"Trade also plays a critical role in food security. With rising population growth and urbanization, international and regional trade is essential to achieve broad-based economic development and food security. Development of strong, integrated regional agriculture and food markets will increase the availability of safe and nutritious food, decrease local prices, and expand economic growth.
"Our potential investments to expand markets and trade include those that:
  • "Expand market information for producers and enterprise owners, including through programs that focus on equitable access for women. Greater access to market information will increase the ability of small-scale agricultural producers to participate in formal and higher-value markets. Information-sharing tools, such as sending market information via mobile phones and the internet, enable agricultural producers to negotiate better prices with buyers, match producers with new and distant markets, and help farmers and fishers in planning their production and harvests. Producer organizations and commercial commodity exchanges can serve as conduits of market information, increasing price transparency between remote buyers and sellers.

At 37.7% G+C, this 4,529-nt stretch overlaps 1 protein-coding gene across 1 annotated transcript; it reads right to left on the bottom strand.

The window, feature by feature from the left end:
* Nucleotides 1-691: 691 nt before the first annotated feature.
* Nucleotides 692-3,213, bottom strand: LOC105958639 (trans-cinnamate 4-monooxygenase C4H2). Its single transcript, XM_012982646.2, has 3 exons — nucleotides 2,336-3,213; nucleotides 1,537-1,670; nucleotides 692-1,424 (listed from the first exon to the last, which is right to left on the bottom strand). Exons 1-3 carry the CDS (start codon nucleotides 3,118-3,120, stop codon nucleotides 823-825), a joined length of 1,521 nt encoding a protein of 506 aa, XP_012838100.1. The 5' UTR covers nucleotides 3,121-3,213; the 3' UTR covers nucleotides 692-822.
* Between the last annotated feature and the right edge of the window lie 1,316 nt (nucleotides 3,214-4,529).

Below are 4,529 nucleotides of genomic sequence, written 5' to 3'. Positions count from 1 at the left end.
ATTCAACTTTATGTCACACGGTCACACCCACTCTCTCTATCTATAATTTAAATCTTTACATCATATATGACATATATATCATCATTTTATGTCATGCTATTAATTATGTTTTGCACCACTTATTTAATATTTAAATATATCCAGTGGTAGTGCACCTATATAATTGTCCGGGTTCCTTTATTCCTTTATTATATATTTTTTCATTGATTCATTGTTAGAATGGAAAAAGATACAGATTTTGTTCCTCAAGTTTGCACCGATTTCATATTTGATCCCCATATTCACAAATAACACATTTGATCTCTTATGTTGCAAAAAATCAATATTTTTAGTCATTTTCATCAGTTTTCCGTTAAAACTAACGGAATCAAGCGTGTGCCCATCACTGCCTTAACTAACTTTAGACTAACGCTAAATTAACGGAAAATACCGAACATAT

• "Improve post-harvest market infrastructure to make markets work better for women and men agricultural producers and extend the reach of nutritious foods. Post-harvest losses such as spoilage in storage and transit reduce the economic and nutritive value of fruits, vegetables, fish, and other products that are critical for quality diets. Post- harvest market infrastructure investments include public and private facilities that are used for grading, storage, and processing; improved technology for food storage and safety; energy and telecommunication systems; and roads that can deliver rural services and connect producers to markets.